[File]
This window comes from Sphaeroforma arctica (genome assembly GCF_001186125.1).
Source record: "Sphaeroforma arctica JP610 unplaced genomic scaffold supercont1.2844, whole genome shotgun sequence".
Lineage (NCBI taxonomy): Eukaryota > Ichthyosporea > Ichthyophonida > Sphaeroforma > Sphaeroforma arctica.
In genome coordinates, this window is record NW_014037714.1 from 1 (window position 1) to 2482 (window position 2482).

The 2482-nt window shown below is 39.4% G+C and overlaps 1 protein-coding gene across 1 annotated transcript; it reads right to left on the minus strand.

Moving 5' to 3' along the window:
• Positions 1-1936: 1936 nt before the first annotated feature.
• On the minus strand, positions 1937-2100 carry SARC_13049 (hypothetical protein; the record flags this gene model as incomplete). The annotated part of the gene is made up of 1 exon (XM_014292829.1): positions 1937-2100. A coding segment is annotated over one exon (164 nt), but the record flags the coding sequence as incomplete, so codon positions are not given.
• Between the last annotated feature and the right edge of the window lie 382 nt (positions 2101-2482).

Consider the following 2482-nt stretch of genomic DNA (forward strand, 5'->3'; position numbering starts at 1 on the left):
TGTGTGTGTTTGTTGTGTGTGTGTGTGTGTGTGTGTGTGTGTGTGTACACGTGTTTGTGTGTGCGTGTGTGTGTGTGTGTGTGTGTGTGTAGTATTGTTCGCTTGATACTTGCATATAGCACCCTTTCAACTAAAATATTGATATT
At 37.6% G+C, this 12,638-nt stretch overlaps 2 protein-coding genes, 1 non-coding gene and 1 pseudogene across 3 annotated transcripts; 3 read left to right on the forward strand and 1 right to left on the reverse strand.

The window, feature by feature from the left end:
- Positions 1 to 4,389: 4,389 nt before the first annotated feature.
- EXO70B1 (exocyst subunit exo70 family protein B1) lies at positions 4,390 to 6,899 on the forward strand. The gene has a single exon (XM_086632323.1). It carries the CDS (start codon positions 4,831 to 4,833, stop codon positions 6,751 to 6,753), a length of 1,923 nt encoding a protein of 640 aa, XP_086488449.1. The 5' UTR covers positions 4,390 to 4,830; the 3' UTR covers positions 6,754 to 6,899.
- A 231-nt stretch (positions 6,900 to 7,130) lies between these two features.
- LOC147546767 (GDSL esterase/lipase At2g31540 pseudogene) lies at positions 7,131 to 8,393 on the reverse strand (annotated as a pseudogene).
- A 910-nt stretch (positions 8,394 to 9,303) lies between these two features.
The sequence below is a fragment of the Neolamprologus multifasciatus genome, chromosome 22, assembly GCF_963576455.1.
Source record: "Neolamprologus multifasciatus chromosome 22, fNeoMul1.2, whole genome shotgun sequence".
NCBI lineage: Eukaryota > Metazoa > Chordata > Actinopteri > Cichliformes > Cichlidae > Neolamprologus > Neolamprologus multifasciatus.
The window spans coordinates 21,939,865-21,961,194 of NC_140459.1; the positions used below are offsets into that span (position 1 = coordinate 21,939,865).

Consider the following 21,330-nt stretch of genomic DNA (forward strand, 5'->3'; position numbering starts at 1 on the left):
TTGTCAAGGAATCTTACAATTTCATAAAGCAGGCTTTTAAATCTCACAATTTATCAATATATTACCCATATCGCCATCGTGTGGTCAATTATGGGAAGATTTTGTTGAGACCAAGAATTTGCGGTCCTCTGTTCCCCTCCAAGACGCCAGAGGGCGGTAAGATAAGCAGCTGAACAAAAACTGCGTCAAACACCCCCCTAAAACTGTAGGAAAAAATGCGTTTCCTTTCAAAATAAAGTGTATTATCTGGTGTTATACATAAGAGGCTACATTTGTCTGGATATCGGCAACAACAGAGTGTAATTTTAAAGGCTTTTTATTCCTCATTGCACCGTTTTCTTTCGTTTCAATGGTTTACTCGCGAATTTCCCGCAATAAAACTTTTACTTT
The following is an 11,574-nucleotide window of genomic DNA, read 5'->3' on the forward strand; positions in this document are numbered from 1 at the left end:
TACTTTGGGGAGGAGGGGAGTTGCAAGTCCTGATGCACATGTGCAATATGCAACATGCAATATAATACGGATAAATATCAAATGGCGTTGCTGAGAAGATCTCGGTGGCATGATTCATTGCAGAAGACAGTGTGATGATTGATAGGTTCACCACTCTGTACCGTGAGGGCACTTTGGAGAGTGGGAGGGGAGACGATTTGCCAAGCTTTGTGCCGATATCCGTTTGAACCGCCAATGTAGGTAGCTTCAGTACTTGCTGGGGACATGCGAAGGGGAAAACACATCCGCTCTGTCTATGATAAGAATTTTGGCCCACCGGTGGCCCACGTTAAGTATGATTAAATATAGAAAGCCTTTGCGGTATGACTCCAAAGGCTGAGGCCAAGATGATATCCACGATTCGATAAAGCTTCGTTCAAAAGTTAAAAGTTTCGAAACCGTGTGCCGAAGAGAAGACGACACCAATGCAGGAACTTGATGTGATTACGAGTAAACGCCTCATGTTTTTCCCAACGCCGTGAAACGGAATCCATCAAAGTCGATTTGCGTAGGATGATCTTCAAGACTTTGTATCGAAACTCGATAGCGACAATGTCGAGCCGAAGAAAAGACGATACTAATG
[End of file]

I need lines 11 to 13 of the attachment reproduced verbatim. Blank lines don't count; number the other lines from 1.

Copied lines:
TGTGTGTGTTTGTTGTGTGTGTGTGTGTGTGTGTGTGTGTGTGTGTACACGTGTTTGTGTGTGCGTGTGTGTGTGTGTGTGTGTGTGTGTAGTATTGTTCGCTTGATACTTGCATATAGCACCCTTTCAACTAAAATATTGATATT
At 37.6% G+C, this 12,638-nt stretch overlaps 2 protein-coding genes, 1 non-coding gene and 1 pseudogene across 3 annotated transcripts; 3 read left to right on the forward strand and 1 right to left on the reverse strand.

The window, feature by feature from the left end: